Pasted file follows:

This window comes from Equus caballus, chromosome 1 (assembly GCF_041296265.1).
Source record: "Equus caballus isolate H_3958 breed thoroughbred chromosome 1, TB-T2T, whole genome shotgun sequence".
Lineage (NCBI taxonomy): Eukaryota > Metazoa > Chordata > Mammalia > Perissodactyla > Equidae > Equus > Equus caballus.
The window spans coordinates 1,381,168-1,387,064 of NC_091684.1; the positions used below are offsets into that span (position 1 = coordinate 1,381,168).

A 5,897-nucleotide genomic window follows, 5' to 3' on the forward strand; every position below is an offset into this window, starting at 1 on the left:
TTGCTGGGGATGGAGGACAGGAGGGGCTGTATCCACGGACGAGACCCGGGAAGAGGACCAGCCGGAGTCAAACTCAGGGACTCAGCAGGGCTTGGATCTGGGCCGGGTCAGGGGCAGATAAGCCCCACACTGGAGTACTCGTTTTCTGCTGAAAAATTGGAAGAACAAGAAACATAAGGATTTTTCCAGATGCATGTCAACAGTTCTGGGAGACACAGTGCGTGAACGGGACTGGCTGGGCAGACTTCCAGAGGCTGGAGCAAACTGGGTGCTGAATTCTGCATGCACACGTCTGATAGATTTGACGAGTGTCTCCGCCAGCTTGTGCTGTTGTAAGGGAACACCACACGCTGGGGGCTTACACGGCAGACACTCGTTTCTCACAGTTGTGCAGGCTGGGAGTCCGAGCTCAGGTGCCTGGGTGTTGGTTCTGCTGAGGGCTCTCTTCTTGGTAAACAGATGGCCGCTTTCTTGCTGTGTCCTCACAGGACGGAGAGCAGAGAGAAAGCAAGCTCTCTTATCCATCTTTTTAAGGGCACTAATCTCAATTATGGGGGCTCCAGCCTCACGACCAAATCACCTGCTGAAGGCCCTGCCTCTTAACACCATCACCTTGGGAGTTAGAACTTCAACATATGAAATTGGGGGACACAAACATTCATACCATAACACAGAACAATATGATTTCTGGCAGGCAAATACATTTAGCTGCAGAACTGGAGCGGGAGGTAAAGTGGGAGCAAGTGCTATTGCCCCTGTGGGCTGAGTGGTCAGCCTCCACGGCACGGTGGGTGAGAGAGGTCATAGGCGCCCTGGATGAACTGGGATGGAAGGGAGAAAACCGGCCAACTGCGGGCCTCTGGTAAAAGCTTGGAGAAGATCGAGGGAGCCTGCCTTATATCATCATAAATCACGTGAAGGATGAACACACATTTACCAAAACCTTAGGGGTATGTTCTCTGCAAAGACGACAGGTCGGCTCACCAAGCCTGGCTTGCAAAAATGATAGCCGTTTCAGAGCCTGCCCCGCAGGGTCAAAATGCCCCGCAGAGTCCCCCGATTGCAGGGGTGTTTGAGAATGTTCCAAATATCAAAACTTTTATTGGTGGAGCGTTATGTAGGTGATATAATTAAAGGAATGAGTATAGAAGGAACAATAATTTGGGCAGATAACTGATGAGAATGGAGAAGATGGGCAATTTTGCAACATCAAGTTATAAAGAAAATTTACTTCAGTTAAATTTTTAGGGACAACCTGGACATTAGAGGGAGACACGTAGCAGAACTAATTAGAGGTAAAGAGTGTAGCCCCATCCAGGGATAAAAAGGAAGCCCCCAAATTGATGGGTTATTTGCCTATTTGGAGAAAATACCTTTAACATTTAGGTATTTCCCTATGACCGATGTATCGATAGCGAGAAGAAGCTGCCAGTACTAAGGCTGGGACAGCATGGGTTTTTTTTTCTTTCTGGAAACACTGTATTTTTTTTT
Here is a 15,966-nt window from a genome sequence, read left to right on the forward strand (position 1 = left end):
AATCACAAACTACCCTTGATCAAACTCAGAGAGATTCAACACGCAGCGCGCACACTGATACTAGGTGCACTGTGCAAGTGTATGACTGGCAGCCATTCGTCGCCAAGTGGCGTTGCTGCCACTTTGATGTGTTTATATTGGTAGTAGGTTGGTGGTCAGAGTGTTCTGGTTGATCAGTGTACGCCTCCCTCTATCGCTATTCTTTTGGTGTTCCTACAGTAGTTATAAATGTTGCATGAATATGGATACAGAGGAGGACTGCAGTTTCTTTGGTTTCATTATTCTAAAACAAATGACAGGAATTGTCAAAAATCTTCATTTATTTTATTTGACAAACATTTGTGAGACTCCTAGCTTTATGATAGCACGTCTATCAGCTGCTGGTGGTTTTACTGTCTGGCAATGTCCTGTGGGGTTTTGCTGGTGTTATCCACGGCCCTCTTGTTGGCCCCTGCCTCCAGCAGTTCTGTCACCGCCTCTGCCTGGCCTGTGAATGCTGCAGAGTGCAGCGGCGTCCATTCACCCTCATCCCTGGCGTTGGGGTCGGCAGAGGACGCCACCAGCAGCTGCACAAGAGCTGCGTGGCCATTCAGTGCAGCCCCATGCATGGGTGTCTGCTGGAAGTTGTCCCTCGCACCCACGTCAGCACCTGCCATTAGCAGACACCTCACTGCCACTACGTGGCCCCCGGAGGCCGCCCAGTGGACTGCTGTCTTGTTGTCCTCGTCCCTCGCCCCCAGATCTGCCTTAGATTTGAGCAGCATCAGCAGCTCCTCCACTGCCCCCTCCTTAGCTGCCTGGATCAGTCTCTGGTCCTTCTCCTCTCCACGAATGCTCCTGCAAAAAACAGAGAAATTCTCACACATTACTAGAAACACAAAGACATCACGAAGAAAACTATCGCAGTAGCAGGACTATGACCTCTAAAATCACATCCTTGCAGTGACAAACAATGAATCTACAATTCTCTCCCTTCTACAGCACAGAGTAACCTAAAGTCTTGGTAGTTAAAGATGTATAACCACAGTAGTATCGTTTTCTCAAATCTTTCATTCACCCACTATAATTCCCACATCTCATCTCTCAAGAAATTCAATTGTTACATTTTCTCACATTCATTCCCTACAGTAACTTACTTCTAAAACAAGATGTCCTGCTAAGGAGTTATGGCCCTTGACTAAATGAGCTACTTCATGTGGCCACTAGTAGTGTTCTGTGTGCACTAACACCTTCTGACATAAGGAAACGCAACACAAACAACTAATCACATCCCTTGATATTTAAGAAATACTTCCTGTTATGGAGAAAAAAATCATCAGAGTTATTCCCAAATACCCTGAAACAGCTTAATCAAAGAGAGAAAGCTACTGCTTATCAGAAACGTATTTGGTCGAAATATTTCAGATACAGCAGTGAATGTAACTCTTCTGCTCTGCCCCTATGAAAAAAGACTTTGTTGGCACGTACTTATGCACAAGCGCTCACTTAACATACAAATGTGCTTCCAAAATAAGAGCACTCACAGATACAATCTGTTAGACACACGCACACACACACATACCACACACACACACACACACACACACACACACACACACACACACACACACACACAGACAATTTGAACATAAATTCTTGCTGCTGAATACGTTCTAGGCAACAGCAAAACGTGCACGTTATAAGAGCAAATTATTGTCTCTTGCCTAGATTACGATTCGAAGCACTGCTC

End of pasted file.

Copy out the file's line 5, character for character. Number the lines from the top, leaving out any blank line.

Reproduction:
A 5,897-nucleotide genomic window follows, 5' to 3' on the forward strand; every position below is an offset into this window, starting at 1 on the left: